The Public Arts Panel is looking for submissions by Feb. 22 to find new voting members for project selections this year.
“We’re trying to engage as many Calgarians as possible,” said Sarah Iley, manager of culture for the City of Calgary.
“This is the first time we are doing a call like this for people that would like to serve on a panel,” she said.
Public art in the city has taken many forms, from the 17-metre tall, blue Travelling Light piece located ion the 96th Avenue N.E. overpass just west of Deerfoot Trail, to the artwork at CTrain stations.
“The Roger That project (at the Tuscany CTrain station) came out of a location where three communities are split by the highway,” said Iley.
When the artist tried to get a sense of the area, they realized that Tuscany station served as a central point for these communities.
“Very specific to that place, and time,” said Iley. “They came up with the idea of something representing an early telegraph pole for communication.”
Thomas Phillips, a student at the University of Calgary, believes that public art serves a practical goal in the city.
“I use art mostly as landmarks around the city to help orient myself,” said Phillips. “Some I’ve stopped to browse.”
The current Public Arts Panel is guided by the revised Public Art Policy, which aims to increase local involvement with public art in Calgary.
“For artists, it is a tremendously rich experience in collaboration and in understanding how communities create a sense of identity,” said Iley
The guiding principles, aside from getting more local interest in the city’s public art, consist of having an open and transparent approval process, sustainability and financial responsibility in selecting artwork.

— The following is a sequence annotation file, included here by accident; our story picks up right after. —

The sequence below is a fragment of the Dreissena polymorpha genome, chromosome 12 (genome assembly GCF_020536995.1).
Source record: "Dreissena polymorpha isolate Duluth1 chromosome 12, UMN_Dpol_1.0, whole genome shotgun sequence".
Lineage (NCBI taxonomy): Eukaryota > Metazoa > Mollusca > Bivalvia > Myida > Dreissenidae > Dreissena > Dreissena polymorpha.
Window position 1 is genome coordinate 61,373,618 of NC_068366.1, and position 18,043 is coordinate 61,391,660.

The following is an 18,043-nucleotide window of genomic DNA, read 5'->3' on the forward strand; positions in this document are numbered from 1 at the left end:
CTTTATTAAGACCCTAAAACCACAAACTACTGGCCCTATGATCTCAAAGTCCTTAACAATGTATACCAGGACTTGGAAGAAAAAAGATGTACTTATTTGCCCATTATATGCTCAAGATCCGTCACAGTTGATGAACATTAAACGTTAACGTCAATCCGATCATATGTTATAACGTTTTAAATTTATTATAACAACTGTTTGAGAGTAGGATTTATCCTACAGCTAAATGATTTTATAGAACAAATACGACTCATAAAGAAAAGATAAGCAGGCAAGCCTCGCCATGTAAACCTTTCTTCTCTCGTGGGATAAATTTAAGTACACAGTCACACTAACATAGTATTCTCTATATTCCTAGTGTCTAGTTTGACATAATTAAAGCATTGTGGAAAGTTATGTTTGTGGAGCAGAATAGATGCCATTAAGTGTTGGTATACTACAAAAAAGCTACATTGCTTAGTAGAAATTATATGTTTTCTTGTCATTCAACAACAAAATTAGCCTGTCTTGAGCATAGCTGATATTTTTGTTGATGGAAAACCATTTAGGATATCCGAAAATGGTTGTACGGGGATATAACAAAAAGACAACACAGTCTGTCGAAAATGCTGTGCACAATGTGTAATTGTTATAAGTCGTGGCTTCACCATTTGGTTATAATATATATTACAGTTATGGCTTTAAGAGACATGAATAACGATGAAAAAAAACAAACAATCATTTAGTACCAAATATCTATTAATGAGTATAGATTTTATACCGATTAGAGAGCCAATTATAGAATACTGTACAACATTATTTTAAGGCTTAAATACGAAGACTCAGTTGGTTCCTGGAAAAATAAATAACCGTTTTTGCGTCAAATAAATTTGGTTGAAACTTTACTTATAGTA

This new policy is also informed by the city’s Public Art Master Plan, where research was conducted to better form a plan in touch with residents’ desires for public art.
“I mean, I hated those painted cows as a kid,” said Phillips. “Now they’re sort of nostalgic in a strange way.”
A survey conducted by the city found that 87 per cent of those questioned believe that art is important to the city, and that eight in 10 said that it is an integral part of the city’s CTrain stations, pathways and other forms of infrastructure.
Phillips thinks that while he sees that many people probably ignore art on a daily basis going to and from work, most would miss the displays in Calgary if they suddenly disappeared altogether.
“Art scene in Calgary is pretty thriving,” said Iley. “We were named the culture capital of Canada in 2012.
“When we put a call out, we get a lot of interest from people.”
The Public Art Program in Calgary is currently funded through the capital budget costs, receiving one per cent of the first $50 million allocated to capital projects in the city.
“The policy that council endorsed says every time we have a project, whether it is a bridge or a fire hall (or some other piece of infrastructure), one per cent must go towards public art,” said Illey.
“With focus on building new infrastructure to help the economy in the city, that [also] means [funding] a lot of new public art projects as well.”
Some current projects the city is dealing with are the Mount Pleasant fire hall, continued utility box art works around the city and the Manhole Cover Design Project.
“The artist at the Mount Pleasant fire hall project was clearly very interested in just hearing out the community,” said Iley.
“They really got a sense of what it is that people love about where they live.”